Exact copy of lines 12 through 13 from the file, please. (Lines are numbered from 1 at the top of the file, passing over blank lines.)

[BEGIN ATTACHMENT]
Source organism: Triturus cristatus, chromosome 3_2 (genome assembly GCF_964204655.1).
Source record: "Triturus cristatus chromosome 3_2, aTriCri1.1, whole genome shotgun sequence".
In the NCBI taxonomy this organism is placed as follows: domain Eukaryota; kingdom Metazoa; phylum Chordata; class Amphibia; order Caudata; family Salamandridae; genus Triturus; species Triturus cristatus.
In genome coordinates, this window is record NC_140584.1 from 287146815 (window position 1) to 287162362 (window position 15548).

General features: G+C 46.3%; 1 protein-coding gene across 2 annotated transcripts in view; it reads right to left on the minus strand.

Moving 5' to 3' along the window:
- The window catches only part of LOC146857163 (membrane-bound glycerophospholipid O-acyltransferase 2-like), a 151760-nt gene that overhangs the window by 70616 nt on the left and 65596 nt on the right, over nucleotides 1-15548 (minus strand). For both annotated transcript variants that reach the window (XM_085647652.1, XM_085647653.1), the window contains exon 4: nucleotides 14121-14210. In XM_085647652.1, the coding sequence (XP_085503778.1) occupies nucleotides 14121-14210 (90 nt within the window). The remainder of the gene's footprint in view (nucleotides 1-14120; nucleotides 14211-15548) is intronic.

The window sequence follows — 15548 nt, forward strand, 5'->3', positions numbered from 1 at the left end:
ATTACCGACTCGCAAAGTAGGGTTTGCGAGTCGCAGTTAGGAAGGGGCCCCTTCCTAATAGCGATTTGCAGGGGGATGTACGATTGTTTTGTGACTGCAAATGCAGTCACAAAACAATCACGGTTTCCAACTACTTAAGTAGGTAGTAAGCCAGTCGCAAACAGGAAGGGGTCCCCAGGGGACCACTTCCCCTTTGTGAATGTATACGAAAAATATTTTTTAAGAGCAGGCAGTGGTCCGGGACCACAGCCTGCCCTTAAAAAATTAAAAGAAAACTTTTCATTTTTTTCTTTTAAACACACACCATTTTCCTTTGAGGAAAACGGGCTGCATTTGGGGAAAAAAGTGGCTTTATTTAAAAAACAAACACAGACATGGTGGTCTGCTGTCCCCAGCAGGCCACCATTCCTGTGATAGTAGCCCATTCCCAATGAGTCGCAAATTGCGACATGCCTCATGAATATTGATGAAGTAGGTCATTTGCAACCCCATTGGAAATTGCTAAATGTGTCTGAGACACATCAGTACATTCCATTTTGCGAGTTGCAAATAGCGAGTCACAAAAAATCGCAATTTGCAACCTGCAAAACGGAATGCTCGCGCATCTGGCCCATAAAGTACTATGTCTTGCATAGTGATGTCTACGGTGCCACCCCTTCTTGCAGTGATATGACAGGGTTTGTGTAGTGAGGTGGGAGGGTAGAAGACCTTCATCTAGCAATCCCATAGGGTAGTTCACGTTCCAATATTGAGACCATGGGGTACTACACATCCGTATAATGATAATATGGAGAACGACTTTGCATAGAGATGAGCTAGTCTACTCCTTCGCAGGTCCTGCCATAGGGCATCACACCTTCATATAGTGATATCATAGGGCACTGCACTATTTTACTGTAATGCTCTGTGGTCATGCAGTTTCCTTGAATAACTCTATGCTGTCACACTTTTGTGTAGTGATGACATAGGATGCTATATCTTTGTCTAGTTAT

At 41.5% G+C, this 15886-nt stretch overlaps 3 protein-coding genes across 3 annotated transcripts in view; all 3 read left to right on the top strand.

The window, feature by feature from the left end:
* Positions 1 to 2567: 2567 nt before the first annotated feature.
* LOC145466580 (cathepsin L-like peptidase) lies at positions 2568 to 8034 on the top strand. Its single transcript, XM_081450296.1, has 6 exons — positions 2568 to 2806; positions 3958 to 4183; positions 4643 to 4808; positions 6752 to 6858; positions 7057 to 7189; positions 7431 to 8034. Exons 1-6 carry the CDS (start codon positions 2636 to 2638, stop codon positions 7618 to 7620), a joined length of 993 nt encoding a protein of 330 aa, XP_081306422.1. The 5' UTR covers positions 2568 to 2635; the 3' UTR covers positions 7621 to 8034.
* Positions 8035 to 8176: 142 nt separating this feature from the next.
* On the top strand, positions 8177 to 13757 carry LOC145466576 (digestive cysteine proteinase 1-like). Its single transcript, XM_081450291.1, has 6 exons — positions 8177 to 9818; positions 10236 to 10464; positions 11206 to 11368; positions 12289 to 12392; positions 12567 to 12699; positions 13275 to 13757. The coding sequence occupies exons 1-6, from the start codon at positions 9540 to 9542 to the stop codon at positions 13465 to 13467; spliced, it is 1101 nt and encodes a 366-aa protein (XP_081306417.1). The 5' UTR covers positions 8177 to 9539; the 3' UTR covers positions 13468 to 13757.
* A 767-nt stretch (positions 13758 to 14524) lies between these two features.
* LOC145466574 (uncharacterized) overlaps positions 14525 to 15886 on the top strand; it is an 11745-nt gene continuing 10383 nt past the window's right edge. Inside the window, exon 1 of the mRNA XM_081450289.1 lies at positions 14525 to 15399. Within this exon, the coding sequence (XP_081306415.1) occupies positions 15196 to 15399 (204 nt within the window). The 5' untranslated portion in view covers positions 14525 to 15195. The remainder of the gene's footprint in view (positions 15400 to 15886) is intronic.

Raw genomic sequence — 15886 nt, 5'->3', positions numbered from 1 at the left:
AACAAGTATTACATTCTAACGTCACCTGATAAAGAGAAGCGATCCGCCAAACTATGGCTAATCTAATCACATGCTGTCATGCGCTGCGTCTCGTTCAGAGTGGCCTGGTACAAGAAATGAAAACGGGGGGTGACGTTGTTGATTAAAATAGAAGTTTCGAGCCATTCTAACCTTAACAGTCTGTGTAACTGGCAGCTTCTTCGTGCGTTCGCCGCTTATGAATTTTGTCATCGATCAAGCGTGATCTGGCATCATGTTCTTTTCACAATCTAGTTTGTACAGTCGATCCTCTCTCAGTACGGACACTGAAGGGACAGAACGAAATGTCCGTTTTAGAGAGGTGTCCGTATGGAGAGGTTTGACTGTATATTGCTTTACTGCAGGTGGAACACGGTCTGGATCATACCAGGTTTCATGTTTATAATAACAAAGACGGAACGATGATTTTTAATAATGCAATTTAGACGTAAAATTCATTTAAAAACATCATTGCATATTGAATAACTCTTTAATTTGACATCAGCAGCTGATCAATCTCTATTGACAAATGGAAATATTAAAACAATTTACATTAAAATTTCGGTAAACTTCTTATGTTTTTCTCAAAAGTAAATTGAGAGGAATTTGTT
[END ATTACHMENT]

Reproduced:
* Positions 1 to 2567: 2567 nt before the first annotated feature.
* LOC145466580 (cathepsin L-like peptidase) lies at positions 2568 to 8034 on the top strand. Its single transcript, XM_081450296.1, has 6 exons — positions 2568 to 2806; positions 3958 to 4183; positions 4643 to 4808; positions 6752 to 6858; positions 7057 to 7189; positions 7431 to 8034. Exons 1-6 carry the CDS (start codon positions 2636 to 2638, stop codon positions 7618 to 7620), a joined length of 993 nt encoding a protein of 330 aa, XP_081306422.1. The 5' UTR covers positions 2568 to 2635; the 3' UTR covers positions 7621 to 8034.